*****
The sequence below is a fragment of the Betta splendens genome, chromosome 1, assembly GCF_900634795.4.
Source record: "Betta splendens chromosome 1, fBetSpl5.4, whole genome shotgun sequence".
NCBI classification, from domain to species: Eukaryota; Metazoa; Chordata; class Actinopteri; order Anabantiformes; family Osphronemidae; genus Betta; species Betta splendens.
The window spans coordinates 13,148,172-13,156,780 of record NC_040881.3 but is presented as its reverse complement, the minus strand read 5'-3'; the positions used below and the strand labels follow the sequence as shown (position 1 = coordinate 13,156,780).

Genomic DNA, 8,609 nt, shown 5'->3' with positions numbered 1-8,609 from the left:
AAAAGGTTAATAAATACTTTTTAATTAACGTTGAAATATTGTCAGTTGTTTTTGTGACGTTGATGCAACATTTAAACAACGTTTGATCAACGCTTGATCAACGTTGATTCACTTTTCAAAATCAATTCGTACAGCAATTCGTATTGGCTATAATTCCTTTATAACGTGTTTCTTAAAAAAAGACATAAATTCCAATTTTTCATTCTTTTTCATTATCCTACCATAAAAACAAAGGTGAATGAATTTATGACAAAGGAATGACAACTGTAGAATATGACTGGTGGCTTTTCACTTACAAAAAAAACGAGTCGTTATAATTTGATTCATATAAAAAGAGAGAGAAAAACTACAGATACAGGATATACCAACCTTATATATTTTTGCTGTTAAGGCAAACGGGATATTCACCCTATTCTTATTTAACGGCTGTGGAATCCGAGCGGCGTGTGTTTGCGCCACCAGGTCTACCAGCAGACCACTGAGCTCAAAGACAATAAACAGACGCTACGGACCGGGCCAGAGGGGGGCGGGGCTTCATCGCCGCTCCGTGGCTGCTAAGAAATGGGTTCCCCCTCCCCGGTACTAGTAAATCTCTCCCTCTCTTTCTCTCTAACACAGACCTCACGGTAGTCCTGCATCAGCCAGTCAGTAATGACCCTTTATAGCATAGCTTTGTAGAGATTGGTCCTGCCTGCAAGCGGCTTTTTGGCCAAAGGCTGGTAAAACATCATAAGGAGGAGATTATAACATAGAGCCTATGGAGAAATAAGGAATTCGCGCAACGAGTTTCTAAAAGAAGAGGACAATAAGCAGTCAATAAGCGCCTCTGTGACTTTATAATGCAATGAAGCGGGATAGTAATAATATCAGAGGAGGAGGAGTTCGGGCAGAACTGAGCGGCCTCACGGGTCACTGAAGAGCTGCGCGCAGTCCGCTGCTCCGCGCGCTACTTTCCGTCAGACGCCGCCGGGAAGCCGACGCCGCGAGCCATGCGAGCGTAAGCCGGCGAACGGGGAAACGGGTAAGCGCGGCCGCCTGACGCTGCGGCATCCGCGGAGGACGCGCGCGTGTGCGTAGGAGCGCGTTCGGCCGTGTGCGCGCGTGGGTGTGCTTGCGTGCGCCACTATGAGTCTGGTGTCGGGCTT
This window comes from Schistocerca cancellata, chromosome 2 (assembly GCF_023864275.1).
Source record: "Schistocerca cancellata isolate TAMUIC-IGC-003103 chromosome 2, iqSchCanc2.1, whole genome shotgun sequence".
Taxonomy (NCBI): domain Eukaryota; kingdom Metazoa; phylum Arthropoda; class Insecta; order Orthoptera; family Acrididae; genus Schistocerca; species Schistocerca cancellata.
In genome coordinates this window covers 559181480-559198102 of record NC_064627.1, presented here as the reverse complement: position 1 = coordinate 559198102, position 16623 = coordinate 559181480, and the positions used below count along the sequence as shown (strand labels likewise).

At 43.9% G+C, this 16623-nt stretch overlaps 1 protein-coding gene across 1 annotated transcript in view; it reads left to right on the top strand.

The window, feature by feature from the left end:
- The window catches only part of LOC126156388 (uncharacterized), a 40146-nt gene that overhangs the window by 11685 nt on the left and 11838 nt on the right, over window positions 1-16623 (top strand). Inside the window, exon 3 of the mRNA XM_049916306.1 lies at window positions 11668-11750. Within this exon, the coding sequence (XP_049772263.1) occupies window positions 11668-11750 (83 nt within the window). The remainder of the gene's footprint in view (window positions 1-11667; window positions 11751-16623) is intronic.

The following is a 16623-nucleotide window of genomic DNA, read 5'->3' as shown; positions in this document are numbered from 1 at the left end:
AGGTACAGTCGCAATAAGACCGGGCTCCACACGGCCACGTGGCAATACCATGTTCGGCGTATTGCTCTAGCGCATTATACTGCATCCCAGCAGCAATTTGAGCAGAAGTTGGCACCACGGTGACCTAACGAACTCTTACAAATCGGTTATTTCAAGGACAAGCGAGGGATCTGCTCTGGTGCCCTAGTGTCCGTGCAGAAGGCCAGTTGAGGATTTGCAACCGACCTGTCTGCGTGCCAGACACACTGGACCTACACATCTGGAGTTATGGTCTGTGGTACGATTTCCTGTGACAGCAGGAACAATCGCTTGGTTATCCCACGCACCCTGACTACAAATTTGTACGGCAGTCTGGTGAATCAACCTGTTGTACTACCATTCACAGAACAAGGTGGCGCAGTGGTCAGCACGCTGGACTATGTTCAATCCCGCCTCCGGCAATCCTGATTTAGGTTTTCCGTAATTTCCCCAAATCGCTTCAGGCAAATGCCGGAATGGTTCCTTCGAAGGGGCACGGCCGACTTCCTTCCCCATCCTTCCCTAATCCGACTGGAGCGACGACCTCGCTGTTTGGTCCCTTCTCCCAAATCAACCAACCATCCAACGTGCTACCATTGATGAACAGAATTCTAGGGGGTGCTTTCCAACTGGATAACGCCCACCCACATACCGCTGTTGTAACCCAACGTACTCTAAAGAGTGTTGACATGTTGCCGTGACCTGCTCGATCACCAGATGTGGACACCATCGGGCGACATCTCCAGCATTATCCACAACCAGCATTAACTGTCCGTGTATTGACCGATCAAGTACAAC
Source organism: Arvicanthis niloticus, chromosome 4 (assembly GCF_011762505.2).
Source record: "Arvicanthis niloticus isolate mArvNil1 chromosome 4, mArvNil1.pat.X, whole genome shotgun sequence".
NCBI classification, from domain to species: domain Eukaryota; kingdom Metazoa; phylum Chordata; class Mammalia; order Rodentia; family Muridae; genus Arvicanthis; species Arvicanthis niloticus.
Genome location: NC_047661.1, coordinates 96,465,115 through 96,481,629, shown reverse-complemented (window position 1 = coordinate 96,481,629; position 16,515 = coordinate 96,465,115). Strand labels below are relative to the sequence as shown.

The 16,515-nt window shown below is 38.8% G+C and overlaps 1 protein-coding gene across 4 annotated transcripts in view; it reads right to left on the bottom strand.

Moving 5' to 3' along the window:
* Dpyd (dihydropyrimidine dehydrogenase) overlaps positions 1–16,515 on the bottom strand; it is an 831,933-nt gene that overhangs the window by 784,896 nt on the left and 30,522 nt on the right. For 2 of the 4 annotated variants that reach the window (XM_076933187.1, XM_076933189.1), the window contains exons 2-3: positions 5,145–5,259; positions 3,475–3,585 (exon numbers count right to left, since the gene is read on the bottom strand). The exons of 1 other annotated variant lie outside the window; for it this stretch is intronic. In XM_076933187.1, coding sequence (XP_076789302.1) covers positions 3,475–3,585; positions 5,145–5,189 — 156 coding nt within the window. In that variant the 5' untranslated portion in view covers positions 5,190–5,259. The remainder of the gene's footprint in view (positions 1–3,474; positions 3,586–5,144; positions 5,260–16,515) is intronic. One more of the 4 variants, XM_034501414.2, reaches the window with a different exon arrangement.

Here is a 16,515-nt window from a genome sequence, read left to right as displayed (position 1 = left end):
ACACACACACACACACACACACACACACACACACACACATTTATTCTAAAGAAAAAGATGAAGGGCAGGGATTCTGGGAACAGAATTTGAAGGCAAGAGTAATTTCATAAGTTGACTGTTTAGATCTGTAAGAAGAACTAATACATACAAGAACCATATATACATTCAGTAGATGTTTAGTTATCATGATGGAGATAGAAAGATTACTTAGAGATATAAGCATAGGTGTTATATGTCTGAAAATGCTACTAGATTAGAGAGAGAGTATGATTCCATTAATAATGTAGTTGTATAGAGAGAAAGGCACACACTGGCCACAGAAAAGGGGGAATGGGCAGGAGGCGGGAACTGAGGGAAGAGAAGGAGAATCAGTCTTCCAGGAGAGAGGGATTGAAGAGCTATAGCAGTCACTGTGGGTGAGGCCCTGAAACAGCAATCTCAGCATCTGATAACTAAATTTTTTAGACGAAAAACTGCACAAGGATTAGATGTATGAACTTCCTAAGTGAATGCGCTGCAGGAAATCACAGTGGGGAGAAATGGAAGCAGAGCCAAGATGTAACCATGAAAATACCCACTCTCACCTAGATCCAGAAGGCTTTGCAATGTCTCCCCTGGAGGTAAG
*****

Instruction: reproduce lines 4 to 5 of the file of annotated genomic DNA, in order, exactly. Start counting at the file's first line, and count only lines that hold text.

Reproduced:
The window spans coordinates 13,148,172-13,156,780 of record NC_040881.3 but is presented as its reverse complement, the minus strand read 5'-3'; the positions used below and the strand labels follow the sequence as shown (position 1 = coordinate 13,156,780).

Genomic DNA, 8,609 nt, shown 5'->3' with positions numbered 1-8,609 from the left: